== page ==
The events in Ferguson, Missouri, should sober the US government or race-related conflicts may become more frequent, Russian Foreign Ministry Human Rights Commissioner Konstantin Dolgov said in an interview with Rossiya 24 news channel.
“We think US authorities should pay closer attention to burning internal problems, including those related to ethnicity and race that still exist in the United States. Try to solve them via legal constitutional practices rather than unjustified and inadequate violence,” Dolgov said.
“What is happening in Missouri right now should have a sobering effect on US society and authorities. They are systematic problems. They are by no means limited to one particular city or state,” the commissioner added.
Dolgov pointed out the regularity of such confrontations and warned of a possible increase in the frequency of the conflicts. At the same time, US authorities are failing to create a dialogue with US citizens, as they rely too heavily on the use of brutal force, according to Dolgov.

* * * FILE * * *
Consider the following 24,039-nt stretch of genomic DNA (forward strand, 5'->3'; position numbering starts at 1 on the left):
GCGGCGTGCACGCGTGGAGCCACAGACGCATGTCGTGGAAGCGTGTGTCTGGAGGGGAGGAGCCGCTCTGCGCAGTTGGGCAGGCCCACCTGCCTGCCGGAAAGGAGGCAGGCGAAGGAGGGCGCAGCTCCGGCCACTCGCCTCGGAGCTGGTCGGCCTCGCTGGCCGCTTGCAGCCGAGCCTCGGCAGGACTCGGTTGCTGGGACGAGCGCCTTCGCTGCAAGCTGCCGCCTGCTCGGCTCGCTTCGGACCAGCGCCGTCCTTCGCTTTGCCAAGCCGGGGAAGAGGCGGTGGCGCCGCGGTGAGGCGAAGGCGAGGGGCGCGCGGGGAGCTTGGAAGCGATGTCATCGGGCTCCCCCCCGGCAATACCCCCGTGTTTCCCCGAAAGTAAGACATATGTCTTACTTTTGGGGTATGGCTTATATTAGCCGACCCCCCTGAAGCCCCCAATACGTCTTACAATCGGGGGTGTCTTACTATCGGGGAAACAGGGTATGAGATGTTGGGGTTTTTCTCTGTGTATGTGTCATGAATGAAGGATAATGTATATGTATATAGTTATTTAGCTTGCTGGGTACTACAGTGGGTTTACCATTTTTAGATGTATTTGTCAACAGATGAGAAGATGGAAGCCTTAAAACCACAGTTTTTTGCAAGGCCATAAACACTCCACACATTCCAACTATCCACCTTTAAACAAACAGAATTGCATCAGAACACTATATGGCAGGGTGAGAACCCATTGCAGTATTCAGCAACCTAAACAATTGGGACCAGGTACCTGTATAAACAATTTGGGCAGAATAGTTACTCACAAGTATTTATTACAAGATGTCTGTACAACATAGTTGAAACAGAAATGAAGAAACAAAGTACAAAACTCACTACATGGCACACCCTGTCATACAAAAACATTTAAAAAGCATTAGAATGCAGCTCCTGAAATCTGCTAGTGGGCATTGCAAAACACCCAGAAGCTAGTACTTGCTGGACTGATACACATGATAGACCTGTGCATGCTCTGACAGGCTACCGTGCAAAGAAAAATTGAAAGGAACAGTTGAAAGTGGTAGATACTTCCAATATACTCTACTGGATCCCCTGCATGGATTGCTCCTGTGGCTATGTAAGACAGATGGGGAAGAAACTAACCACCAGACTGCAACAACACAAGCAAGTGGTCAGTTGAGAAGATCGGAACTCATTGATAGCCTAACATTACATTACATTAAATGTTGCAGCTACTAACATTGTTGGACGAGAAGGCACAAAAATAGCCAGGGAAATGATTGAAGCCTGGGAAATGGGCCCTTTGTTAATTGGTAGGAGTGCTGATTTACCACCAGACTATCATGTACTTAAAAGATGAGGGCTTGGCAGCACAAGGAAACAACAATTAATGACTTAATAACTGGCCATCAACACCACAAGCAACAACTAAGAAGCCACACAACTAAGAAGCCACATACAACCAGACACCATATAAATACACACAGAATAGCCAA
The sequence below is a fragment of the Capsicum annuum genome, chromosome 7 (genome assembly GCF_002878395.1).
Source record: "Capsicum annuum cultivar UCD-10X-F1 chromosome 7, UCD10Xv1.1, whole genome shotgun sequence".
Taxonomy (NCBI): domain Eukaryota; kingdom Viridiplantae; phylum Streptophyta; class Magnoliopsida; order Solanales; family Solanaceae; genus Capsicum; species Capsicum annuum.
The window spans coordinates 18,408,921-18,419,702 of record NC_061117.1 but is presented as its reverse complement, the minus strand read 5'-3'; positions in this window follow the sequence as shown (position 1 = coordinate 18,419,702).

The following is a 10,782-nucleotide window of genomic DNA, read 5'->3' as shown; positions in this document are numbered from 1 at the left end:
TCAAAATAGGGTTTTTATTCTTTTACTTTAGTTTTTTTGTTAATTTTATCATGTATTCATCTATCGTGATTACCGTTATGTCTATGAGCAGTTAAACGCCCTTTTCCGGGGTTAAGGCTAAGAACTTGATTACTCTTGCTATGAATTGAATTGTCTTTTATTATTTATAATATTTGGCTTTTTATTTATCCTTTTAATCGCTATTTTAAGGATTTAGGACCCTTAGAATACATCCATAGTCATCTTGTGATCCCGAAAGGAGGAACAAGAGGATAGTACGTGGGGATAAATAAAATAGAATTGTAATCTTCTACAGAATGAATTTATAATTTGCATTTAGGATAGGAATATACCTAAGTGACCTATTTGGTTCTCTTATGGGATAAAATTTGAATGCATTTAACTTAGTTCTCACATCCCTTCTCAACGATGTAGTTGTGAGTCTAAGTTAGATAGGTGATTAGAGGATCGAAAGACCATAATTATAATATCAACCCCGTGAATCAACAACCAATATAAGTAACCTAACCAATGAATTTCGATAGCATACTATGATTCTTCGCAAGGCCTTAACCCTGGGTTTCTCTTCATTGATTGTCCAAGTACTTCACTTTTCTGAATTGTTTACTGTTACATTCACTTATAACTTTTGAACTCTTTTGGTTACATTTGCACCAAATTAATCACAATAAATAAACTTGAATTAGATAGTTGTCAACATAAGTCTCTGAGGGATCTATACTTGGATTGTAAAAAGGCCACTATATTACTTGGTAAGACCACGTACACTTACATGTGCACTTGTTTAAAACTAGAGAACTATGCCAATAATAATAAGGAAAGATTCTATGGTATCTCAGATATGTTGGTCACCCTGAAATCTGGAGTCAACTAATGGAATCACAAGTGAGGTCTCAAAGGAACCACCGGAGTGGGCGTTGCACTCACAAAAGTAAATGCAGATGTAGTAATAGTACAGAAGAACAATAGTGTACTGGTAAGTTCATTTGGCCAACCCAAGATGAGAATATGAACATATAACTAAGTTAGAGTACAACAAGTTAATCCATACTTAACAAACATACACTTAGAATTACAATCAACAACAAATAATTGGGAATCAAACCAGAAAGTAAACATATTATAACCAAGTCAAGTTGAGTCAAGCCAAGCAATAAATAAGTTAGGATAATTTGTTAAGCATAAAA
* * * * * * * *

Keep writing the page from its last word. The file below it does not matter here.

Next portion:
The Russian official also mentioned the way the Missouri authorities treated the media. Since the beginning of the protests, 11 members of the press have been detained while attempting to cover the events in Ferguson.
Dolgov said the police actions stemmed from a desire to avoid showing Americans images the US government deemed negative. This policy contradicts Washington’s promotion of freedom of speech that now appears to have been violated in the Unites States itself.
Ferguson, a predominantly African-American suburb of St. Louis, has been shaken by protests since the police killing of Michael Brown, an unarmed 18-year-old teenager, on a residential street on August 9.
African-American residents, about 65 percent of the local population, often complain about harassment at the hands of the police.
Missouri National Guard troops have been deployed to tackle the violence, which has grown fiercer, according to the police. Law enforcement officers have been criticized for using tear gas, rubber bullets and other heavy-handed measures.